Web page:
I was able to add a few days of birding to what was essentially a business trip. Of course, it helped that the conference I was attending was held in the scenic ski resort of Snowbird. At 8000 ft, there were plenty of birds (and not the kind I see around here, either) to be seen just walking from building to building. In addition, there were some breaks between sessions that allowed some extra birding time.
With the ABA conference a month earlier in the same general area, there was a wealth of information about birding Utah available. The foremost reference was the three-part series by Ella Sorensen that appeared in the March through May editions of Winging It, the newsletter of the American Birding Association. This proved to be a very good guide for finding a variety of birds, and it was mostly accurate (Update: for Bear River Migratory Bird Refuge, from I-15 now use the new exit 366, Forest Street, and head directly west). In addition, I got some information from BIRDCHAT, especially the long report from John and Irma LeVine (Birders2@aol.com), and one chatter, Jim Ingold (JINGOLD@pilot.lsus.edu) was so kind to send me brochures and checklists. Many thanks to all.
In order to get an early start on the weekend, I took a vacation day and left Chicago on the earliest possible flight to arrive in Salt Lake City at 11am. After some waiting around for luggage and rental car and, after leaving the airport, shopping for provisions, I was ready for birds. Since I was stationed all week in the mountains, I decided to concentrate first on the birds of the Great Salt Lake, and I headed for Antelope Island, west of Layton (note that I-15 currently has construction in the Layton area). The first bird seen that doesn't occur in Chicago was BLACK-BILLED MAGPIE (common in agricultural areas).
The causeway was easy enough to find, and already before the fee station ($6), I spotted the first of many WHITE-FACED IBIS in a mud puddle along the road, together with some KILLDEER. Much more promising were all the little dots on the water along the shore and the causeway, which turned out to be thousands of AMERICAN AVOCET. Further out, and much harder to see even with a scope were tens of thousands of mostly WILSON'S PHALAROPE, with possibly some RED-NECKED PHALAROPEs sprinkled among them. Of course, there were also lots of gulls, mainly CALIFORNIA GULL and FRANKLIN'S GULL, but also a few RING-BILLED GULLs. Also notable were the many BANK SWALLOWs along with BARN and a few TREE SWALLOWs. Further out along the causeway, the water became slightly deeper, and BLACK-NECKED STILT and EARED GREBEs became more numerous. Many of these birds were close enough to the causeway that I could photograph them from car, parked on the wide shoulder.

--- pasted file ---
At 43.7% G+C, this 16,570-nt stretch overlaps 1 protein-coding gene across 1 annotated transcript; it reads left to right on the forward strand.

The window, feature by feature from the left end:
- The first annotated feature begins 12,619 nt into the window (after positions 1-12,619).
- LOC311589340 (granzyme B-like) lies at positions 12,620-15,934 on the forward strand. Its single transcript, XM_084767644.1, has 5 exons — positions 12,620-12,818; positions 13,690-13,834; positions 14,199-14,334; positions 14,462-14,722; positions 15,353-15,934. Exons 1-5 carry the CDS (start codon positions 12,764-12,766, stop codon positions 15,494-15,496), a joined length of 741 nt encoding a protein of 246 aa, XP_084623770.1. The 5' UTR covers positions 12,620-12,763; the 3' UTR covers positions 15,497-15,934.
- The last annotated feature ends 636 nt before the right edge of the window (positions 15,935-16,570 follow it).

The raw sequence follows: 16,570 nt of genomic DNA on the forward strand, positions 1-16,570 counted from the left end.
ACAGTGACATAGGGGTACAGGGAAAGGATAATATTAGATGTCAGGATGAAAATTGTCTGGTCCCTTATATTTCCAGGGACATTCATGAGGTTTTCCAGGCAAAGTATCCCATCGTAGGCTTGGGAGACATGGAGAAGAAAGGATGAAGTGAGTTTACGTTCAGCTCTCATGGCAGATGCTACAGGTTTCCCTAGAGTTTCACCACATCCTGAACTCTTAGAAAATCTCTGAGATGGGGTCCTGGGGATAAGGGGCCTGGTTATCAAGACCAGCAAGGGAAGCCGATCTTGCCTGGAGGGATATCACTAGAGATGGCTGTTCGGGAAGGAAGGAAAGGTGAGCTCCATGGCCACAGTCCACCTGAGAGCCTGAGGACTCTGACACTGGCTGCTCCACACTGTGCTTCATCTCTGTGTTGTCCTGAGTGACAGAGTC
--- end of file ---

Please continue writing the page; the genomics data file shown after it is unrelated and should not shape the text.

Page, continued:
About two miles from the mainland, I spotted a duck near the causeway, brown with three white spots on the head: a female HARLEQUIN DUCK! Now that was unusual -- the checklist for Northern Utah only mentions them (rarely) for winter. I mentioned it to park personnel, and I contacted the Utah Bird Records Committee about documentation material for this unusual sighting. This turned out to be the rarest bird seen on the entire trip (with one possible exception, see August 1).
Other shorebirds seen along the causeway were occasional WILLET and a flock of nine SANDERLINGs, not exactly a common bird in Utah, either. HORNED LARK were also evident along the causeway.
The island itself was very hot, but it was a stark and desolate landscape (so unlike suburban Chicago!). First I drove to the Egg Island overlook, where I added a SAGE THRASHER or two to the list. WESTERN MEADOWLARK and HORNED LARK were common, especially the buffalo corral (there is also a free-roaming herd of bison on the island, but I didn't see them), where there were also BREWER'S BLACKBIRDs and BROWN-HEADED COWBIRDs. Then I drove to the end of the road at White Rock Bay. There were essentially no birds on the salt-encrusted beach, but a pair of NORTHERN HARRIERs patrolled the grassy area, where a lone Pronghorn Antelope was also grazing. Suddenly a flock of at least 200 AMERICAN WHITE PELICAN appeared, flew a slow-motion circle over the bay, and then disappeared around a corner. The whole scene had an almost surrealistic air to it. Along the barbed wire fence that separates the publicly accessible north end from the wilderness of the remainder of the island, two LOGGERHEAD SHRIKE were catching dragonflies. Hoped for, but missed were Sage Sparrow and Black-throated Sparrow.